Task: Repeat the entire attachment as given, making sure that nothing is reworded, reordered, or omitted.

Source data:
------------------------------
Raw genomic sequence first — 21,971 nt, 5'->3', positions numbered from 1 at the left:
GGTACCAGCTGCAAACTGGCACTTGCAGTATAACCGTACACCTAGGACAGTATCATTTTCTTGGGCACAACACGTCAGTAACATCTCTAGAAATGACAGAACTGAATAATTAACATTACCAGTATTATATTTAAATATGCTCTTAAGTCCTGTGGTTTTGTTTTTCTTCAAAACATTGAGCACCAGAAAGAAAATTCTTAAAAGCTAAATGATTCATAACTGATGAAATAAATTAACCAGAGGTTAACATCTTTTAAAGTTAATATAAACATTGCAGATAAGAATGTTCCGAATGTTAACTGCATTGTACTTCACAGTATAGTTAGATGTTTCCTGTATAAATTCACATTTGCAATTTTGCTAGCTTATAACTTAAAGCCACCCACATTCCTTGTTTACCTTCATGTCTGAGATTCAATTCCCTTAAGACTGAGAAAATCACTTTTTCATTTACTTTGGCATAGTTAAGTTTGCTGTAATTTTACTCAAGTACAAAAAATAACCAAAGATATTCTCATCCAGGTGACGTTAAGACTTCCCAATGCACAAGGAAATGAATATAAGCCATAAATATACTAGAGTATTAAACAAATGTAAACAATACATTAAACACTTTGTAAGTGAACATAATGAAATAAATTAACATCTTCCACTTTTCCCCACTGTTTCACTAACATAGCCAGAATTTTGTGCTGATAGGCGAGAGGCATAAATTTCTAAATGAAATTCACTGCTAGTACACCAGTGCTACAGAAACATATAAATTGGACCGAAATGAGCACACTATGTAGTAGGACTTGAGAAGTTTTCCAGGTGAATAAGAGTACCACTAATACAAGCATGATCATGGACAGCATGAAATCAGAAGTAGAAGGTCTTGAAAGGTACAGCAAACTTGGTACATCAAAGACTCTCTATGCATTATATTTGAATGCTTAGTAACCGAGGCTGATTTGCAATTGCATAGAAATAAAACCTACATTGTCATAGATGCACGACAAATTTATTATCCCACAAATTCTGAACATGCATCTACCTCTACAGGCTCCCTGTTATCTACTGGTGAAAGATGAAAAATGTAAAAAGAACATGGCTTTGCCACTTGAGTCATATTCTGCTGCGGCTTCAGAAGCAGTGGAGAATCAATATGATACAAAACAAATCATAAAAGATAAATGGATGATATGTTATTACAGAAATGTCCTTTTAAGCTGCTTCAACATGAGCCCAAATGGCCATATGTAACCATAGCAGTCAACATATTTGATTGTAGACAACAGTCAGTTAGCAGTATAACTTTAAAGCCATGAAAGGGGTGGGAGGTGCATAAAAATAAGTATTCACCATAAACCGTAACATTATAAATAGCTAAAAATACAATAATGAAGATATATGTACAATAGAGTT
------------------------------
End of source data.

Raw genomic sequence first — 21,971 nt, 5'->3', positions numbered from 1 at the left:
GGTACCAGCTGCAAACTGGCACTTGCAGTATAACCGTACACCTAGGACAGTATCATTTTCTTGGGCACAACACGTCAGTAACATCTCTAGAAATGACAGAACTGAATAATTAACATTACCAGTATTATATTTAAATATGCTCTTAAGTCCTGTGGTTTTGTTTTTCTTCAAAACATTGAGCACCAGAAAGAAAATTCTTAAAAGCTAAATGATTCATAACTGATGAAATAAATTAACCAGAGGTTAACATCTTTTAAAGTTAATATAAACATTGCAGATAAGAATGTTCCGAATGTTAACTGCATTGTACTTCACAGTATAGTTAGATGTTTCCTGTATAAATTCACATTTGCAATTTTGCTAGCTTATAACTTAAAGCCACCCACATTCCTTGTTTACCTTCATGTCTGAGATTCAATTCCCTTAAGACTGAGAAAATCACTTTTTCATTTACTTTGGCATAGTTAAGTTTGCTGTAATTTTACTCAAGTACAAAAAATAACCAAAGATATTCTCATCCAGGTGACGTTAAGACTTCCCAATGCACAAGGAAATGAATATAAGCCATAAATATACTAGAGTATTAAACAAATGTAAACAATACATTAAACACTTTGTAAGTGAACATAATGAAATAAATTAACATCTTCCACTTTTCCCCACTGTTTCACTAACATAGCCAGAATTTTGTGCTGATAGGCGAGAGGCATAAATTTCTAAATGAAATTCACTGCTAGTACACCAGTGCTACAGAAACATATAAATTGGACCGAAATGAGCACACTATGTAGTAGGACTTGAGAAGTTTTCCAGGTGAATAAGAGTACCACTAATACAAGCATGATCATGGACAGCATGAAATCAGAAGTAGAAGGTCTTGAAAGGTACAGCAAACTTGGTACATCAAAGACTCTCTATGCATTATATTTGAATGCTTAGTAACCGAGGCTGATTTGCAATTGCATAGAAATAAAACCTACATTGTCATAGATGCACGACAAATTTATTATCCCACAAATTCTGAACATGCATCTACCTCTACAGGCTCCCTGTTATCTACTGGTGAAAGATGAAAAATGTAAAAAGAACATGGCTTTGCCACTTGAGTCATATTCTGCTGCGGCTTCAGAAGCAGTGGAGAATCAATATGATACAAAACAAATCATAAAAGATAAATGGATGATATGTTATTACAGAAATGTCCTTTTAAGCTGCTTCAACATGAGCCCAAATGGCCATATGTAACCATAGCAGTCAACATATTTGATTGTAGACAACAGTCAGTTAGCAGTATAACTTTAAAGCCATGAAAGGGGTGGGAGGTGCATAAAAATAAGTATTCACCATAAACCGTAACATTATAAATAGCTAAAAATACAATAATGAAGATATATGTACAATAGAGTT